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Epidemiology of Intracranial Aneurysm and Subarachnoid Hemorrhage.

Abstract: Intracranial aneurysmal hemorrhage is a common but devastating condition associated with significant morbidity and mortality. Epidemiologic studies have identified risk factors associated with this condition. Genetic factors involve family history and the presence of certain heritable connective tissue disorders such as Ehlers-Danlos syndrome, Marfan's syndrome, neurofibromatosis, and polycystic kidney disease. Acquired factors include traumatic brain injury, sepsis, smoking, and hypertension. Management of these patients consists of prevention, patient screening, and prophylactic aneurysm repair.

Each year in the United States there are 25,000 new cases of subarachnoid hemorrhage (SAH) secondary to rupture of an intracranial aneurysm. The reported incidence of SAH varies, but the presence of intracranial aneurysm noted on autopsy ranges from 2% to 5%. Once ruptured, the mortality from aneurysmal SAH is high, with an overall death rate of 16 per 100,000 population.[1,2]

Although the exact mechanism of intracranial aneurysm development is not clearly understood, there is evidence that both acquired and genetic factors play a role. Genetic factors consist of heredity as well as several genetically transmitted disease states. Acquired factors include traumatic brain injury, sepsis, cigarette smoking, and hypertension. This review provides neuroscience nurses with an understanding of the epidemiology and risk factors for intracranial aneurysm and the associated prevention measures.

Genetic Factors

Family History

A history of familial intracranial aneurysms is gaining appreciation as a considerable risk factor for intracranial aneurysm formation and SAH. Studies have demonstrated a two- to sevenfold increased risk for intracranial aneurysm in first-degree relatives compared to a control population.[1,11,12] Clearly, there is a strong relationship between genetics, disease transmission, and family heredity and the presence of intracranial aneurysm and SAH.

Approximately 5% of all cases of intracranial aneurysm are associated with heritable connective tissue disorders, the most important being Ehlers-Danlos syndrome type IV, Marfan's syndrome, neurofibromatosis type 1, and polycystic kidney disease.[12] These diseases manifest with vascular wall defects due to various etiologies; hence, patients with these diseases have a higher incidence of intracranial aneurysms than the average population.[2]

Ehlers-Danlos Type IV

Ehlers-Danlos syndromes are a heterogeneous group of disorders characterized by joint hypermobility, hyperelastic or fragile skin, easy bruising, and abnormal scarring. Of the nine established types, Ehlers-Danlos type IV is the least common and most lethal with a prevalence of 1 in 50,000-500,000 persons. However, the true frequency of patients with both aneurysms and Ehlers-Danlos syndrome is not known because of difficulty in diagnosing the disease. Ehlers-Danlos type 1V results from a deficiency of type III collagen, which constitutes the major component of distensible tissues such as arteries and veins. The typical presentation of this syndrome is rather vague and nonspecific; fragile skin and mild joint hypermobility are the most common findings. Spontaneous rupture, dissection, or aneurysm formation in large and medium-sized arteries characterizes the vascular complications. The association between intracranial aneurysms and Ehlers-Danlos type IV is well established.[12]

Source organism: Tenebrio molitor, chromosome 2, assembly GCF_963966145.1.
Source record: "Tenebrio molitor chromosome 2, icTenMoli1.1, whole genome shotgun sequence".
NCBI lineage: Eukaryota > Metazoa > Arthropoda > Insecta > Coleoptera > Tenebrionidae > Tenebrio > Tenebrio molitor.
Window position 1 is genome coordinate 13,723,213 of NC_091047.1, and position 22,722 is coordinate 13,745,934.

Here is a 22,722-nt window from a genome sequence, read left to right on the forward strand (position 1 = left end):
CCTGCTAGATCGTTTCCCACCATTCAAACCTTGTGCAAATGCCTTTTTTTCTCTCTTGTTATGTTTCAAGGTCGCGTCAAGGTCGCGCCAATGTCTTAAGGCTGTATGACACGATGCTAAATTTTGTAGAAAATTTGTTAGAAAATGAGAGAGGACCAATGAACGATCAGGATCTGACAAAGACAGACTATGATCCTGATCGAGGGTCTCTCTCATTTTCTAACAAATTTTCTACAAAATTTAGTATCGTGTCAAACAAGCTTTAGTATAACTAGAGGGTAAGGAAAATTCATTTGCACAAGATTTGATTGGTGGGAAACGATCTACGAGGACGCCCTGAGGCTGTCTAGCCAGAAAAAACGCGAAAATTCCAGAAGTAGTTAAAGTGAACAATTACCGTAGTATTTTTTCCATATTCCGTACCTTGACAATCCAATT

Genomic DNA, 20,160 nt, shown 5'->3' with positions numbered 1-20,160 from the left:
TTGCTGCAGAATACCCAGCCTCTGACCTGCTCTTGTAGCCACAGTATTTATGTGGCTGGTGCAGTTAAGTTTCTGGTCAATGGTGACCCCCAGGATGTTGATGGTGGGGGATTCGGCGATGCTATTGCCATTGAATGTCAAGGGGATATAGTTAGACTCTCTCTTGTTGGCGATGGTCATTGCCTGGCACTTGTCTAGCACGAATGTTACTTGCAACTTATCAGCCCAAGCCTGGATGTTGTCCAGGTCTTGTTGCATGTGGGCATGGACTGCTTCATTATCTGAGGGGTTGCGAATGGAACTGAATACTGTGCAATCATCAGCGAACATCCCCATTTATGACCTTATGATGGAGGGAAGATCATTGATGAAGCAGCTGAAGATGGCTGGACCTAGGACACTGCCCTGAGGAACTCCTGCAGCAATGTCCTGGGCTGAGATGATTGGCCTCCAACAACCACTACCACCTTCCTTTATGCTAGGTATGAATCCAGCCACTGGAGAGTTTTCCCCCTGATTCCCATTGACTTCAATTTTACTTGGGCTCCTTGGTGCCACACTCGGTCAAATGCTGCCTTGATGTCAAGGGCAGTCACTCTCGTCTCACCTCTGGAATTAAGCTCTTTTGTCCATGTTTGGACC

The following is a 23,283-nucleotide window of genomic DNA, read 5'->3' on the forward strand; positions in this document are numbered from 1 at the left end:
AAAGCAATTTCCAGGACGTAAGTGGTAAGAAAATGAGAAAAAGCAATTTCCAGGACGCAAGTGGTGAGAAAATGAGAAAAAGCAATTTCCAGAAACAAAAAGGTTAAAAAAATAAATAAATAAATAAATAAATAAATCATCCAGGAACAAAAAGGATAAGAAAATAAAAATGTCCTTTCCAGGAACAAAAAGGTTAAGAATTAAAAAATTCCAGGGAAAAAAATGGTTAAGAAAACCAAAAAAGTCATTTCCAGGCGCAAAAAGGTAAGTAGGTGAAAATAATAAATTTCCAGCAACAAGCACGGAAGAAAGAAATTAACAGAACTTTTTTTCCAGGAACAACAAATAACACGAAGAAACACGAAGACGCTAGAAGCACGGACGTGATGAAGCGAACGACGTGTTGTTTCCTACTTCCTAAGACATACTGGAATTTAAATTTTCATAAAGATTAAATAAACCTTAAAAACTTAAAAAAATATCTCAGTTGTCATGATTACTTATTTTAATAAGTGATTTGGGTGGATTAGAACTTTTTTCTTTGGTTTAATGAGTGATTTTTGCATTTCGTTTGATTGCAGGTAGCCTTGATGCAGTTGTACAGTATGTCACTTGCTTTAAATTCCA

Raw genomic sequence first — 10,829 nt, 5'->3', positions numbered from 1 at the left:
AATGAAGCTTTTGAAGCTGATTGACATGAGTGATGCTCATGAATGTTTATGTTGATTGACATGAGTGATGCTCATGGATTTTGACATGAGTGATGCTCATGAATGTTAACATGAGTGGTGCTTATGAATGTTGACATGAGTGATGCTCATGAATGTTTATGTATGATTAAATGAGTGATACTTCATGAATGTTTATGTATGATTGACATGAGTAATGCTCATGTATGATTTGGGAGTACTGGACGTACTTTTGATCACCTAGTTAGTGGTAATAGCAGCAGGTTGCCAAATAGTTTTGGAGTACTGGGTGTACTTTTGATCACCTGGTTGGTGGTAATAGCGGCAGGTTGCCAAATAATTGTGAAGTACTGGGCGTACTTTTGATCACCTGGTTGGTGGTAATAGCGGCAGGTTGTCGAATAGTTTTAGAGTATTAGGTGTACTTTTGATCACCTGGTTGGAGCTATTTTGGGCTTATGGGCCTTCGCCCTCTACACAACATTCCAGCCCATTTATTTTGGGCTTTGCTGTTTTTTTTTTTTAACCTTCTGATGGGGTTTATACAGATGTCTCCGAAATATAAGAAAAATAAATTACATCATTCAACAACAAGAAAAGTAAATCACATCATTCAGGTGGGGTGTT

Marfan's Syndrome

The link between Marfan's syndrome and intracranial aneurysm is less clear In one small study; two out of seven autopsies of Marfan's patients demonstrated the presence of intracranial aneurysms. Elongation of the long bones and abnormalities of the eyes and the cardiovascular system typify Marfan's syndrome. The vascular pathology produces fragmentation of the elastic fibers in the media that can lead to aneurysm formation. Mutations in the gene encoding fibrillin-1 (FBN-1), a glycoprotein that is one of the major components of microfibrils, causes Marfan's syndrome. Approximately 1 in 10,000-20,000 people are affected by this disorder. Intracranial aneurysms associated with Marfan's syndrome can be saccular, fusiform, or dissecting and are usually found in the proximal intracranial carotid artery.[12]

Neurofibromatosis Type 1

Neurofibromatosis type 1 is a progressive congenital condition that affects 1 in every 3,000-5,000 individuals. It is characterized by numerous neurofibromas of the nerve cells and skin and, in some cases, by developmental anomalies of the muscles, bones, and viscera. The vascular complications of neurofibromatosis include stenosis, vessel rupture, and aneurysm or fistula formation in large and medium-sized arteries.[12]

Autosomal Dominant Polycystic Kidney Disease